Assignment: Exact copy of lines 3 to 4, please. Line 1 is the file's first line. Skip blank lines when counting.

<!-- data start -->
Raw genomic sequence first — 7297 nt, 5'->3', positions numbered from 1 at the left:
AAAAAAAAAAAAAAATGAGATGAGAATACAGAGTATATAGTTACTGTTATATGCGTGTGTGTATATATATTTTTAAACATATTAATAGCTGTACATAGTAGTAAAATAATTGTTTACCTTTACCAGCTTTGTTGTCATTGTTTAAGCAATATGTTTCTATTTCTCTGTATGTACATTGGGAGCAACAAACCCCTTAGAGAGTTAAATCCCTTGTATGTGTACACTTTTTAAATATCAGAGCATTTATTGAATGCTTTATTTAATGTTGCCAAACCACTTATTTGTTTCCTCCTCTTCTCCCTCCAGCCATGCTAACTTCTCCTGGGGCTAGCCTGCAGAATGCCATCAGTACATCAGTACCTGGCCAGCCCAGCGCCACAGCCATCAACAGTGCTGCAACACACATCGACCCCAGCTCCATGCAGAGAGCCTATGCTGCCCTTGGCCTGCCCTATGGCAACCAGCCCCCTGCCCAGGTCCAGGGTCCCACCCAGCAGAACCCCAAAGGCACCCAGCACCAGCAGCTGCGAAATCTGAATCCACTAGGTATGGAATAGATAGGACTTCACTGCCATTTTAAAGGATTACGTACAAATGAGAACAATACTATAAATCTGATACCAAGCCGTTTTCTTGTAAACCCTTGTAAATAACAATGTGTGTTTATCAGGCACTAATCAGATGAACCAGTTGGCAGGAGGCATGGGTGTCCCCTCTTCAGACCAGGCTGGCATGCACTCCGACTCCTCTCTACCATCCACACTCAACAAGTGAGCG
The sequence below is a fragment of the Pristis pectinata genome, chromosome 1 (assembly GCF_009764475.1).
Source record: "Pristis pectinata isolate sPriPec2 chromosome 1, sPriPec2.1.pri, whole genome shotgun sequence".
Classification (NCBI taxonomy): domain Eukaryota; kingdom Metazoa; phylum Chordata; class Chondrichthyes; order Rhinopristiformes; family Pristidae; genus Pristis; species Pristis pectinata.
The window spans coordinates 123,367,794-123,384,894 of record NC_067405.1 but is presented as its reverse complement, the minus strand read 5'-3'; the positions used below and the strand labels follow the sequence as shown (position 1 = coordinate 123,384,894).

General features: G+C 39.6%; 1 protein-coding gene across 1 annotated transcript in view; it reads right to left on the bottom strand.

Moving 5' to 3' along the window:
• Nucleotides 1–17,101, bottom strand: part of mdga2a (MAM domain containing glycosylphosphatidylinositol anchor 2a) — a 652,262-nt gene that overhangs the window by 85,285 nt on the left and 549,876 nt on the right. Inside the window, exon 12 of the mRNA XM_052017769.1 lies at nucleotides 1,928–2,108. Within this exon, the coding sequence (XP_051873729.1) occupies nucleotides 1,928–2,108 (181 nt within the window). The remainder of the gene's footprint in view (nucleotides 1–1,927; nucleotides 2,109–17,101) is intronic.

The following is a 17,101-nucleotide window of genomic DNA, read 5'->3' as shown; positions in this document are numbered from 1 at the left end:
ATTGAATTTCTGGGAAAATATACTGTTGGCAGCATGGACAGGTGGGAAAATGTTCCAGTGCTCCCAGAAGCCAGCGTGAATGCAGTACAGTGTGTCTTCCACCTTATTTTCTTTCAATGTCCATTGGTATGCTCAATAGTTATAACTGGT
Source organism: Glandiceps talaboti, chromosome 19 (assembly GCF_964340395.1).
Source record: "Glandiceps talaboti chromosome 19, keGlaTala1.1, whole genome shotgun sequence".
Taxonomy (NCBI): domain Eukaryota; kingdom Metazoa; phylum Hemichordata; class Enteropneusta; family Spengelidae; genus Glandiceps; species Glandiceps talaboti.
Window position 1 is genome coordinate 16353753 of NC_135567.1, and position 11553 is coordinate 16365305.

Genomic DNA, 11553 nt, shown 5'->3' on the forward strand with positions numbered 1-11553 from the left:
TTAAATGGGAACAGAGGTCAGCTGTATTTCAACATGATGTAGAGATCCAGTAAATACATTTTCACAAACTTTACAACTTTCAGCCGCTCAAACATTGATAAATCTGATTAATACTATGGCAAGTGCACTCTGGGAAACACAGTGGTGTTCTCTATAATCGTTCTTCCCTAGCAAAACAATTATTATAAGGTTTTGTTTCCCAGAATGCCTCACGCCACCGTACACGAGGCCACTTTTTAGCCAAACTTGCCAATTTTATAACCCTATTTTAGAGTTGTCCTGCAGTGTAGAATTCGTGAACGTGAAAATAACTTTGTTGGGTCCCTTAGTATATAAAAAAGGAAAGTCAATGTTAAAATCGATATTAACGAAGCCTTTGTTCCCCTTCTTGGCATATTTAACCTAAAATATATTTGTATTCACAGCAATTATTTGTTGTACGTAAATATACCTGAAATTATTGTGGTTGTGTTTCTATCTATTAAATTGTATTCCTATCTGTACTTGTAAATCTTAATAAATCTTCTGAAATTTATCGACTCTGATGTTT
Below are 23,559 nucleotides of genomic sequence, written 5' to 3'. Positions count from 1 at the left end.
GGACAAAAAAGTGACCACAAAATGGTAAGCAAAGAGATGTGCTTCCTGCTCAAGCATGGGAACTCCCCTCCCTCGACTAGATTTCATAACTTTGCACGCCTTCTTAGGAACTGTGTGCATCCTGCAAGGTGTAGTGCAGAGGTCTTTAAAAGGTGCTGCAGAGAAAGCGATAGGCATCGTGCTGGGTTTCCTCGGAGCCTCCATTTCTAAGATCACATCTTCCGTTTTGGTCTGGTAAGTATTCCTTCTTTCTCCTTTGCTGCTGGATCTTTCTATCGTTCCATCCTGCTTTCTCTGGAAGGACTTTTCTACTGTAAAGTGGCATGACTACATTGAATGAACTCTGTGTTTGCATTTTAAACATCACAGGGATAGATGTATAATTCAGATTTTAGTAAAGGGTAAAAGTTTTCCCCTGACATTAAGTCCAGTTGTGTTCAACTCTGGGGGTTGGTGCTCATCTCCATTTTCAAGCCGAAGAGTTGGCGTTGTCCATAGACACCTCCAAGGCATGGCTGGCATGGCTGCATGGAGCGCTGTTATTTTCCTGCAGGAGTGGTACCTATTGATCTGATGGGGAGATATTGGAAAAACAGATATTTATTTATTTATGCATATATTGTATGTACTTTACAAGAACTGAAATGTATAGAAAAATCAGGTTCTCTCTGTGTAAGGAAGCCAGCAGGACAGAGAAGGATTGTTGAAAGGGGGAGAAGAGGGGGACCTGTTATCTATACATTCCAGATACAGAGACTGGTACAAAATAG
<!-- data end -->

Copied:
The sequence below is a fragment of the Pristis pectinata genome, chromosome 1 (assembly GCF_009764475.1).
Source record: "Pristis pectinata isolate sPriPec2 chromosome 1, sPriPec2.1.pri, whole genome shotgun sequence".